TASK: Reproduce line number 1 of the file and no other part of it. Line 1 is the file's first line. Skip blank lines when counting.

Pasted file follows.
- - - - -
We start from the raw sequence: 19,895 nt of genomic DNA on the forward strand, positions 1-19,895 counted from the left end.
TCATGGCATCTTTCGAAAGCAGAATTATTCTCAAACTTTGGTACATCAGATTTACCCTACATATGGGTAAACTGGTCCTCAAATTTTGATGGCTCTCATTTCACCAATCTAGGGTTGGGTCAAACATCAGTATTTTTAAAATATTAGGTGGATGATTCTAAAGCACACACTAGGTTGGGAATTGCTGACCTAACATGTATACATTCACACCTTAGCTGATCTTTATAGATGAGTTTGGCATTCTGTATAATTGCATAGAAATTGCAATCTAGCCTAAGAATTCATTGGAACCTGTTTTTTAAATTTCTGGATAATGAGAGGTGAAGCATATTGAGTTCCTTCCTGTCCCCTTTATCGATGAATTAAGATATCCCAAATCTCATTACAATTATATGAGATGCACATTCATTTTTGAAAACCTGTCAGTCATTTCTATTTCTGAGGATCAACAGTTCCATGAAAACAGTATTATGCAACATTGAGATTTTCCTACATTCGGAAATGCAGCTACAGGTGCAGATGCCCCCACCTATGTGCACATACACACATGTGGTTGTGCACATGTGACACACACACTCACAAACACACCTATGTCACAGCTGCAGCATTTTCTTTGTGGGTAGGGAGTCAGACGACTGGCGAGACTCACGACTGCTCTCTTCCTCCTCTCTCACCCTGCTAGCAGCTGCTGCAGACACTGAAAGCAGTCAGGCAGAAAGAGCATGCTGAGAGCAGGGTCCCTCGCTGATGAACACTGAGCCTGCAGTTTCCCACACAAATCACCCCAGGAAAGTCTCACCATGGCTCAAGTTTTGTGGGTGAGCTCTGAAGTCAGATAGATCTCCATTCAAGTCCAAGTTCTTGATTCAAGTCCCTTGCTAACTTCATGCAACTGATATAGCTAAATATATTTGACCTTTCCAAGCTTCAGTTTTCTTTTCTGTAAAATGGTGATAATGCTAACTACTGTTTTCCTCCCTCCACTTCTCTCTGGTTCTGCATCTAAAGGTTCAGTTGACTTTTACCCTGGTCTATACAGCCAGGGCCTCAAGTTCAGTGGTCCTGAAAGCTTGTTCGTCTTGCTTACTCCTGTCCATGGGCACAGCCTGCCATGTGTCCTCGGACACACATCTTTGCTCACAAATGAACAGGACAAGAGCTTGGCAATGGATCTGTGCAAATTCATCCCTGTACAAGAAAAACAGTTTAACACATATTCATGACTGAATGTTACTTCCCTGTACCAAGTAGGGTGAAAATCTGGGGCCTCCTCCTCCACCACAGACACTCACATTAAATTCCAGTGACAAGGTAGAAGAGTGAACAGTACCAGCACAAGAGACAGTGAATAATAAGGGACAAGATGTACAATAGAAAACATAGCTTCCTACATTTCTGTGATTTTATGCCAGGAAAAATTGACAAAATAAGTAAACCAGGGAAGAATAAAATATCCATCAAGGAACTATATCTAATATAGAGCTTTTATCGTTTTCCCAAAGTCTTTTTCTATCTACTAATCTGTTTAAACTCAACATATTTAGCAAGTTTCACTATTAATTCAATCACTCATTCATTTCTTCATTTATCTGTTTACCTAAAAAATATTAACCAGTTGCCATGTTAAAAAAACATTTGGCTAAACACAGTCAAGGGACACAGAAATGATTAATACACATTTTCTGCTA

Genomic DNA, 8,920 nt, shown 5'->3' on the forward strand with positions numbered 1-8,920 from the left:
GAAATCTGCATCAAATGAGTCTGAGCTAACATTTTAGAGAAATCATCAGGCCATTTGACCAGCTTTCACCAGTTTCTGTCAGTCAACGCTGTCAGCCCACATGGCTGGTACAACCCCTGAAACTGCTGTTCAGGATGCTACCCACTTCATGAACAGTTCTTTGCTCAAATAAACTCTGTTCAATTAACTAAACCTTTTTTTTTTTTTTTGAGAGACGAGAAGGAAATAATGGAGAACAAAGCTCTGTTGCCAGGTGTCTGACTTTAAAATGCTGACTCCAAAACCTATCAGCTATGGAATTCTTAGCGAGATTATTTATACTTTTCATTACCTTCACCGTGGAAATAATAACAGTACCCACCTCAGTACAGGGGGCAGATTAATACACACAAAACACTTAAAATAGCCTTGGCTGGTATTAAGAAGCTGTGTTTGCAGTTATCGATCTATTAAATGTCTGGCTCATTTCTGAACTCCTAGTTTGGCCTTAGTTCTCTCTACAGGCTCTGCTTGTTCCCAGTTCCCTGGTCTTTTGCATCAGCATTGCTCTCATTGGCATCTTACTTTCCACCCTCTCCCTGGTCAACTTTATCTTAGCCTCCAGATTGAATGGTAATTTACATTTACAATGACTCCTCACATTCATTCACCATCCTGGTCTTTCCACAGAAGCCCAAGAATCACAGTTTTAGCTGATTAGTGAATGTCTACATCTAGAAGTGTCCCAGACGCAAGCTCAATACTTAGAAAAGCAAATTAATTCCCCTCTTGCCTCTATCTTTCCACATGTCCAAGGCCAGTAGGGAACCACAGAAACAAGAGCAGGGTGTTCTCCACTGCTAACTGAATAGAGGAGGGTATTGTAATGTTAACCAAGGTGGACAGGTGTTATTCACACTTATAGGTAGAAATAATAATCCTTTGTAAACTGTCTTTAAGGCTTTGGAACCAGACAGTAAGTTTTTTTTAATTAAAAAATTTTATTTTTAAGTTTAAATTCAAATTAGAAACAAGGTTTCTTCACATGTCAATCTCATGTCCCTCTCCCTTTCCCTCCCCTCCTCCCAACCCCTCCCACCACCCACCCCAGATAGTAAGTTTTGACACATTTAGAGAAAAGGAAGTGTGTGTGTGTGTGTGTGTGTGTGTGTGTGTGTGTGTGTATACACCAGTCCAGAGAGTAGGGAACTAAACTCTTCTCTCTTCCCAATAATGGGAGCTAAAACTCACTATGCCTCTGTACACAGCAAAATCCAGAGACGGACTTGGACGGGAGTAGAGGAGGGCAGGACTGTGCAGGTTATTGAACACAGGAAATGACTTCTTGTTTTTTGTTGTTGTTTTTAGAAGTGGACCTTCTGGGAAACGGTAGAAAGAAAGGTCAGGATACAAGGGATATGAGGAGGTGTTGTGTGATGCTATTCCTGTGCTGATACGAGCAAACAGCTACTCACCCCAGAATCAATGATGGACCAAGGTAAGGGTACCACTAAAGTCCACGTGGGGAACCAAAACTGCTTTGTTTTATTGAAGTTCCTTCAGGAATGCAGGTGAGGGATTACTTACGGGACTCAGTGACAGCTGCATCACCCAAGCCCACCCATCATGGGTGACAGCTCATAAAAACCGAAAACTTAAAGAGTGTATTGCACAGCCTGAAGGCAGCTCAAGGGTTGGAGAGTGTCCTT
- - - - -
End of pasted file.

We start from the raw sequence: 19,895 nt of genomic DNA on the forward strand, positions 1-19,895 counted from the left end.